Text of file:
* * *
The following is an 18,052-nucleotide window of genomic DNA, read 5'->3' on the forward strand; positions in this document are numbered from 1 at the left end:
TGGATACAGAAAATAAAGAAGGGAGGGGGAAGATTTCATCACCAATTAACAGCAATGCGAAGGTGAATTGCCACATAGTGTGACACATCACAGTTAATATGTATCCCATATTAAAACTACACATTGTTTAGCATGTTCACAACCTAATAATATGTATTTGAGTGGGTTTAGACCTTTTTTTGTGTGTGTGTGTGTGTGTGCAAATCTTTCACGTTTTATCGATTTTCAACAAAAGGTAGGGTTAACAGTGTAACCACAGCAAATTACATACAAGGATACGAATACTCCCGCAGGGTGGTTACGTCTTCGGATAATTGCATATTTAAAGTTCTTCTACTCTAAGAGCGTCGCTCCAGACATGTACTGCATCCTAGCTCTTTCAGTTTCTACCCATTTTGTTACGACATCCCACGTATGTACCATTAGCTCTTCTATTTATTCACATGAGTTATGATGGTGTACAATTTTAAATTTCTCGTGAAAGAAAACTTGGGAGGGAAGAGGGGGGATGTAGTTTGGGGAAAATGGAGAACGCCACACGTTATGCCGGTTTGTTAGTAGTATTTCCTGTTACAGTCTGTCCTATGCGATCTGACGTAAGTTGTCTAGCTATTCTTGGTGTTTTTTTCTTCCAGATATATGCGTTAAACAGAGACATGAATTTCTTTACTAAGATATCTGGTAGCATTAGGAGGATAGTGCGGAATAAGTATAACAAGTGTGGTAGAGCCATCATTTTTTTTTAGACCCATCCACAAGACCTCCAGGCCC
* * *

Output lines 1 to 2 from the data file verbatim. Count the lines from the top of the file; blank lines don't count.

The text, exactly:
The following is an 18,052-nucleotide window of genomic DNA, read 5'->3' on the forward strand; positions in this document are numbered from 1 at the left end:
TGGATACAGAAAATAAAGAAGGGAGGGGGAAGATTTCATCACCAATTAACAGCAATGCGAAGGTGAATTGCCACATAGTGTGACACATCACAGTTAATATGTATCCCATATTAAAACTACACATTGTTTAGCATGTTCACAACCTAATAATATGTATTTGAGTGGGTTTAGACCTTTTTTTGTGTGTGTGTGTGTGTGTGCAAATCTTTCACGTTTTATCGATTTTCAACAAAAGGTAGGGTTAACAGTGTAACCACAGCAAATTACATACAAGGATACGAATACTCCCGCAGGGTGGTTACGTCTTCGGATAATTGCATATTTAAAGTTCTTCTACTCTAAGAGCGTCGCTCCAGACATGTACTGCATCCTAGCTCTTTCAGTTTCTACCCATTTTGTTACGACATCCCACGTATGTACCATTAGCTCTTCTATTTATTCACATGAGTTATGATGGTGTACAATTTTAAATTTCTCGTGAAAGAAAACTTGGGAGGGAAGAGGGGGGATGTAGTTTGGGGAAAATGGAGAACGCCACACGTTATGCCGGTTTGTTAGTAGTATTTCCTGTTACAGTCTGTCCTATGCGATCTGACGTAAGTTGTCTAGCTATTCTTGGTGTTTTTTTCTTCCAGATATATGCGTTAAACAGAGACATGAATTTCTTTACTAAGATATCTGGTAGCATTAGGAGGATAGTGCGGAATAAGTATAACAAGTGTGGTAGAGCCATCATTTTTTTTTAGACCCATCCACAAGACCTCCAGGCCC